The quality of the filmmaking and its predominantly Greek cast will be rotated as a classic film for generations to come.

Another film with a predominantly Greek cast and a number of acclaimed Turkish actors added to the spicy mix. The film is one with strong messages of peace and friendship that transcends the sadness of the Turkish government- orchestrated deportation of Greek speakers from Constantinople (Istanbul) from 1955 through to the 1970s.

Director Tassos Boulmetis takes us on a journey that most filmmakers can only envy; political intrigue between Turkey and Greece, the power of family, the power of forgiveness and the sadness of nostalgia, while leaving the viewer with a smile at its conclusion. The many moving scenes are set among the cosmopolitanism of the once-Greek Istanbul and of course Greece. If you believe that film can provide magic, this is one that you need to download or grab on DVD and sit back and soak in. By the end of the film you will a. research the history of Greek people in the city by the Bosporus and b. strongly consider booking your next trip to Turkey. Along with eight Greek Film Awards, the movie gained strong international acclaim and reasonable box office receipts in 2003.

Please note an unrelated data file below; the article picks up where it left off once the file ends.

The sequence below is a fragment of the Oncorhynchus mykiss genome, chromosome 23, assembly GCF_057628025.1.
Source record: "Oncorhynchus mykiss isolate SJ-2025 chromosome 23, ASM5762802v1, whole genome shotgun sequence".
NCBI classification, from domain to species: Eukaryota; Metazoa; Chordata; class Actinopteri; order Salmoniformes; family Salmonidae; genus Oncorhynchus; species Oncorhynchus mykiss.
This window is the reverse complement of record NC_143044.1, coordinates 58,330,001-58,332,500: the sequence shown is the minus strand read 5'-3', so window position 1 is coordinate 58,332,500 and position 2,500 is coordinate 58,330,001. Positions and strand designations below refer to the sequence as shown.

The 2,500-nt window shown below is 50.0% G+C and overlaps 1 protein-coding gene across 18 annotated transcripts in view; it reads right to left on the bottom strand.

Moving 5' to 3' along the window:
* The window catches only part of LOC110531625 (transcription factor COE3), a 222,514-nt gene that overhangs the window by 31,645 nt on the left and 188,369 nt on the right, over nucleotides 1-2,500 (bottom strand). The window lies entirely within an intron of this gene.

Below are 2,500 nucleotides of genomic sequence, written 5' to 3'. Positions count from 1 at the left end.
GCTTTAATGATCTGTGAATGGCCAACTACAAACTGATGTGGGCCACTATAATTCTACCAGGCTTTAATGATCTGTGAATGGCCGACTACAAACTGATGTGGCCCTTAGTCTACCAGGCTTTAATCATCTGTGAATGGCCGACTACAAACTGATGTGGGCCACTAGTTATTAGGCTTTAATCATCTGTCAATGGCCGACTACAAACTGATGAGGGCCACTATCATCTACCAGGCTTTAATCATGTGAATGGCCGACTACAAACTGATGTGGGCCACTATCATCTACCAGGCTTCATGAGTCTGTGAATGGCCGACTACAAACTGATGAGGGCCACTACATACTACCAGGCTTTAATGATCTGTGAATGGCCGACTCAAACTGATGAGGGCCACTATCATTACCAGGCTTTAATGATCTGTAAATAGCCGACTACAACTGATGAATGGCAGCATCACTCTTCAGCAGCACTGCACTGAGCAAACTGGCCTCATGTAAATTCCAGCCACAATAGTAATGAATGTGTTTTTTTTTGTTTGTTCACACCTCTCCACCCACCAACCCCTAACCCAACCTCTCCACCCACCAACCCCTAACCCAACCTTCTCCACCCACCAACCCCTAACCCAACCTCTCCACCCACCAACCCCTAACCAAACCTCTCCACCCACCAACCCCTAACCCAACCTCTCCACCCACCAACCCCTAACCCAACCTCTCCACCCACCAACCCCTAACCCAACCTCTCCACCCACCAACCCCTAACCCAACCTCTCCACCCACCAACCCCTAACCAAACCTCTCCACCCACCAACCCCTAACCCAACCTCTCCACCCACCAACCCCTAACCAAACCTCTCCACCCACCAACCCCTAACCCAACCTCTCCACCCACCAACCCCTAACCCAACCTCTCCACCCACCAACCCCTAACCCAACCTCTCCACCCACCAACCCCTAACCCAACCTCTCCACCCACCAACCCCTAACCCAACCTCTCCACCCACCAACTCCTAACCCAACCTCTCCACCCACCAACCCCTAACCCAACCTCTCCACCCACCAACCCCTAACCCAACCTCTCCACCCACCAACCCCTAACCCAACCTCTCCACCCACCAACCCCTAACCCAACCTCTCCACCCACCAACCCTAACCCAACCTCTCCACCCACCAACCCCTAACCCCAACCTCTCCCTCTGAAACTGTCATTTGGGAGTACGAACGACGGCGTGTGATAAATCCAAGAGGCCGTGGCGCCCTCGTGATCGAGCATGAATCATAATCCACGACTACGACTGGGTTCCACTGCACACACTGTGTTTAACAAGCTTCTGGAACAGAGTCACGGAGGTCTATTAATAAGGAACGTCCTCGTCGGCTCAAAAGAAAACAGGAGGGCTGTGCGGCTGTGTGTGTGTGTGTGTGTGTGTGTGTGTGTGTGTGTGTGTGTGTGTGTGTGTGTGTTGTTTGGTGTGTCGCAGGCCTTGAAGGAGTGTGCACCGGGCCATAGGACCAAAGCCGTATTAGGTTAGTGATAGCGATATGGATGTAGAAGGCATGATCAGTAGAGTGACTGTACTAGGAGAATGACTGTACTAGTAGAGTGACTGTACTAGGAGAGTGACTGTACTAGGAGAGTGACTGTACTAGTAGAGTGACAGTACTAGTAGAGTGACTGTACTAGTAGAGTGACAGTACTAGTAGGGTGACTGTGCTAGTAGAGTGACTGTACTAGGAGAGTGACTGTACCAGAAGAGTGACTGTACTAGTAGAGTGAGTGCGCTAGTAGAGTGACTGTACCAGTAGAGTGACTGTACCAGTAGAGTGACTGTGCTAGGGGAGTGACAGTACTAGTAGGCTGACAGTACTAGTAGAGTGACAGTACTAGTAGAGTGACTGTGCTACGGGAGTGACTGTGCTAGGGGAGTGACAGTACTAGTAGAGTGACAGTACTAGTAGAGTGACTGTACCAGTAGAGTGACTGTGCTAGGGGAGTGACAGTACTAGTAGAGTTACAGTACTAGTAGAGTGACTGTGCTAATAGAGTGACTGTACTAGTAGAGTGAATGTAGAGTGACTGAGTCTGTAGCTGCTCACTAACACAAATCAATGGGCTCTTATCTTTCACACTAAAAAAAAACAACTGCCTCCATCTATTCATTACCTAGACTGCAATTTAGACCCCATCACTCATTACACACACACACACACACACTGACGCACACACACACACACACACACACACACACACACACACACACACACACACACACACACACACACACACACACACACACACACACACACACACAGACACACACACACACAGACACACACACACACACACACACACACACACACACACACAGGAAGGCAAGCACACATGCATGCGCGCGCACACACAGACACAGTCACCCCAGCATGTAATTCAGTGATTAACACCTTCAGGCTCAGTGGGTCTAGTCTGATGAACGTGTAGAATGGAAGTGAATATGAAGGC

Honourable mentions of movies that did not make the list include: Xenia the 2014 film about two Gree

k/Albanian brothers; My Life in Ruins, the romantic comedy by Nia Vardalos set in Athens; Theo Angelopoulos’ 1995 Ulysses Gaze starring Harvey Keitel; Mediterraneo, which is the Italian film set on Castellorizo, winning an Oscar for best foreign film in 1991; any of the Aliki Vougiouklaki movies and the 1962 Phaedra, another Mercouri-Dassin collaboration.

* Billy Cotsis is the director of Lesvos: Fall in Love. Watch out for announcements of the Greek Film Festival across Australia in September/October.